That’s very true. I think I’ve just been exposed too far too many anarchists and leftists in the U.S. who don’t think about these things, but it’s very true that I was unfair in declaring this to be inherent in radical ideologies. My friend wrote a really interesting piece detailing the inaccessibility of homesteads and communal living areas in the U.S.: http://www.facebook.com/margaretlowenberg#!/note.php?note_id=10150116339165750. Unfortunately, it’s on Fb but I’ll ask if I can re-post it on here if you can”t access it.

I can’t access it, but as it’s a note they can make it openly accessible to the whole public so it should be viewable to non-friends, if they choose.  Although it probably wouldn’t hurt to post it directly onto tumblr and credit it to them if it’s of good interest 🙂

Any radical group which isn’t confronted with others outside of their own close-nit niche will tend to become insular in it’s ideology.  It’s a problematic aspect with the way they, by compulsion and sometimes necessity, function in that they’re not always and absolutely fully inclusive.  Especially with certain aspects of cultural anarchism which are more focussed on practice than theory and can have a habit of doing things without fully internalising the reasoning behind them.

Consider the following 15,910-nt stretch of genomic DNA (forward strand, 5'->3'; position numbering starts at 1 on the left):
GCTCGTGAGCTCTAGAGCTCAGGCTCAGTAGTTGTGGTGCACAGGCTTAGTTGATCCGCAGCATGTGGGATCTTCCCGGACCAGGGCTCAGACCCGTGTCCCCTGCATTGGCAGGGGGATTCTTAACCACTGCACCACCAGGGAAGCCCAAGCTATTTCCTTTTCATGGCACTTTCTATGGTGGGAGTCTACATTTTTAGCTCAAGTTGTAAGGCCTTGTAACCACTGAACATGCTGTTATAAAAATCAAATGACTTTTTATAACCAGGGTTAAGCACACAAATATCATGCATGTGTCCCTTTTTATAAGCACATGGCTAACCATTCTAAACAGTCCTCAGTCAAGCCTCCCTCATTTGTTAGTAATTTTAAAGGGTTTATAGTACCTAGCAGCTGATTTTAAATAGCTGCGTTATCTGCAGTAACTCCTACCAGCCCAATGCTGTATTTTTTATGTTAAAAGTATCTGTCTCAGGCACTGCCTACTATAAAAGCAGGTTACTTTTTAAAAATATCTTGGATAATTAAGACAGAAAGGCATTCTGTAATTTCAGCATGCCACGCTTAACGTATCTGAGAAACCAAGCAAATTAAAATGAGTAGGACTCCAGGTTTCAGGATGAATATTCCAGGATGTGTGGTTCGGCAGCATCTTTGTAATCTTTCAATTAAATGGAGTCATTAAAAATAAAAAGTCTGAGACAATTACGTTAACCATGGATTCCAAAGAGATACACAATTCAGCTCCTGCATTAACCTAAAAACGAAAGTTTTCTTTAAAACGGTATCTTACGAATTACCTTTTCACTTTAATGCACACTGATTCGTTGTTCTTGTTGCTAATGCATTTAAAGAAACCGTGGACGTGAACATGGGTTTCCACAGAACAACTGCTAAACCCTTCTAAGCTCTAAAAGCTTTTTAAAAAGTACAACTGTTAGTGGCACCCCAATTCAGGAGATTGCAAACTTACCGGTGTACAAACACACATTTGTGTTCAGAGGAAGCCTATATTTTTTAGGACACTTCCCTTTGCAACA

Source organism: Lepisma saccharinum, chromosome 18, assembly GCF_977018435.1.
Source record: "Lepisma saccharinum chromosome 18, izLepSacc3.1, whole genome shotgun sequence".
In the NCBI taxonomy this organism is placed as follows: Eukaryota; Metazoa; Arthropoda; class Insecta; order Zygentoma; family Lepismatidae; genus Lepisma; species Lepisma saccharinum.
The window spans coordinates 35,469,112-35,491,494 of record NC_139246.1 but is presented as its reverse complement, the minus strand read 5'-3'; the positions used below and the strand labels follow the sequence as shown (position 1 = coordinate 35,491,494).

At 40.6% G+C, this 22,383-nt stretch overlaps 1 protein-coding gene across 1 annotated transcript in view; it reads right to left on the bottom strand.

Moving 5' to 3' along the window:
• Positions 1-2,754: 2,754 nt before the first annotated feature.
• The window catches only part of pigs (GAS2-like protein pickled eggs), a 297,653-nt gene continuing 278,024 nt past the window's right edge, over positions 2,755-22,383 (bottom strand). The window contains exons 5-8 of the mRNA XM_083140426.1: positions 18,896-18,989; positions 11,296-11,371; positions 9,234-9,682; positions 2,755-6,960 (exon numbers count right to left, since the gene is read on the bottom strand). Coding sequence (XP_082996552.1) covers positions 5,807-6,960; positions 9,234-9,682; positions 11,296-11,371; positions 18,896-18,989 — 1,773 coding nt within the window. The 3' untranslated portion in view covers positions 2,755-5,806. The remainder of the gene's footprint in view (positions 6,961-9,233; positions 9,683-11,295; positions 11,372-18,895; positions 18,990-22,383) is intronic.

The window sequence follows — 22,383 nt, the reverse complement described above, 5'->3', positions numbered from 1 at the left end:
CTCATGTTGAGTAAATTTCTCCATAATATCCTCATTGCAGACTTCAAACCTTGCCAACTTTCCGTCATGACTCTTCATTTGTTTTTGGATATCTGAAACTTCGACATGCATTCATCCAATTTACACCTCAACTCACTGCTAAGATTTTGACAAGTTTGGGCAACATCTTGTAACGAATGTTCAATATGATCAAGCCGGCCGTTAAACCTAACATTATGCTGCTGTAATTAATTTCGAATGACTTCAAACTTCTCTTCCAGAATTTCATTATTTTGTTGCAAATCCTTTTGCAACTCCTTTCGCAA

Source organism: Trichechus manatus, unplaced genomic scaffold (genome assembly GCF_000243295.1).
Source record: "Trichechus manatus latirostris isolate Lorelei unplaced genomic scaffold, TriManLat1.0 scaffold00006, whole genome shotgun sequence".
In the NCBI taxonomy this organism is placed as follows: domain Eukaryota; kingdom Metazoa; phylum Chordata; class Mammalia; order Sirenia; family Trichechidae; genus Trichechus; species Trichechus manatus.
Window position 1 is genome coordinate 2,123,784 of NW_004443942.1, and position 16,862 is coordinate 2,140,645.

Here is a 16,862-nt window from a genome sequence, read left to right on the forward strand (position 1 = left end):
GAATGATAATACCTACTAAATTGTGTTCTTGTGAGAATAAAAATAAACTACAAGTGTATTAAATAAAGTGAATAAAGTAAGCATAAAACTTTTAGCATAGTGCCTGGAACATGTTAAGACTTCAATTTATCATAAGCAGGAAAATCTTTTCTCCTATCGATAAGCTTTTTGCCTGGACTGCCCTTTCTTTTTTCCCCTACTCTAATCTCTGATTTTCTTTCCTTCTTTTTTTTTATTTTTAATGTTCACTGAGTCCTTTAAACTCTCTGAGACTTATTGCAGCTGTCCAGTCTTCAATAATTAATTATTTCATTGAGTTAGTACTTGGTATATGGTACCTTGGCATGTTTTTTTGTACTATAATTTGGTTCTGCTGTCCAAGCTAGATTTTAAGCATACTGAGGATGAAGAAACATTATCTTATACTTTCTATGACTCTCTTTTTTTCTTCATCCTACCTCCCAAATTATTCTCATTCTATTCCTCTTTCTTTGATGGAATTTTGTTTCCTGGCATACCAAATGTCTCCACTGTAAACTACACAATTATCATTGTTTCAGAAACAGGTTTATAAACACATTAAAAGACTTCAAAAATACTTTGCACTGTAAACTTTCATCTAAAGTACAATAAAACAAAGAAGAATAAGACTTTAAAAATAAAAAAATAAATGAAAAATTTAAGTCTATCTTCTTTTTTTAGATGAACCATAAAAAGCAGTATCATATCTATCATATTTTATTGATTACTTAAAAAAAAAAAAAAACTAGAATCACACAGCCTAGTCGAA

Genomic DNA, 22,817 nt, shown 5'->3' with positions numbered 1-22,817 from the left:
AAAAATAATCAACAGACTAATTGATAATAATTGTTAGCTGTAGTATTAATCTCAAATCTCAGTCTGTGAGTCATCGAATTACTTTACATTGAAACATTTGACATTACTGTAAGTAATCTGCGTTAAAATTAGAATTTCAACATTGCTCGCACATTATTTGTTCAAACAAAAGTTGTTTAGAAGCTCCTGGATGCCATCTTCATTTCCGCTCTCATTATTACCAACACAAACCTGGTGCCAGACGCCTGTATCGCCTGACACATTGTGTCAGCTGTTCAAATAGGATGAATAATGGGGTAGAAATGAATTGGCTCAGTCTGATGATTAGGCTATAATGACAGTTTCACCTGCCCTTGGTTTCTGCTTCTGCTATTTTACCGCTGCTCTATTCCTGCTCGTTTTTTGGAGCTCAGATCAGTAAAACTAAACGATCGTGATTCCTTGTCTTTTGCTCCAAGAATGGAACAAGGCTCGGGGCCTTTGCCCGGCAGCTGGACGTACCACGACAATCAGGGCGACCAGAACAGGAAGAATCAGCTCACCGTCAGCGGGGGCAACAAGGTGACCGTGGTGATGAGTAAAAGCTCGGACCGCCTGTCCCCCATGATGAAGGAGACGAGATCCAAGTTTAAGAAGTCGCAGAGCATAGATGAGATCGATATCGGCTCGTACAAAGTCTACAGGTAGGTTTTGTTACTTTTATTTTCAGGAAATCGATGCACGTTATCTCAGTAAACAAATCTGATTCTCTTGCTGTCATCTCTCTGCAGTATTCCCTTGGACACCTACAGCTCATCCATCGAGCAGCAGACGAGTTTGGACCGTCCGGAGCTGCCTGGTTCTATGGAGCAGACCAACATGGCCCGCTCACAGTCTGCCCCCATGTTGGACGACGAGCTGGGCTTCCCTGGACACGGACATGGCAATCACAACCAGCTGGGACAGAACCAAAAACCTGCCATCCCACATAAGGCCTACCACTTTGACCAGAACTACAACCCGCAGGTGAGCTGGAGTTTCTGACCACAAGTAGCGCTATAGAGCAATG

Unless they have a minority representer within their midst from the beginning to force them to realise the necessity of struggles other than their immediate own, there’s the inevitable potential that they become subject to the same prejudices that are inherent within the capitalist society which we are all unavoidably a product of.  The problem occurs when they fail to realise this and deal with it and instead project these prejudices onwards.

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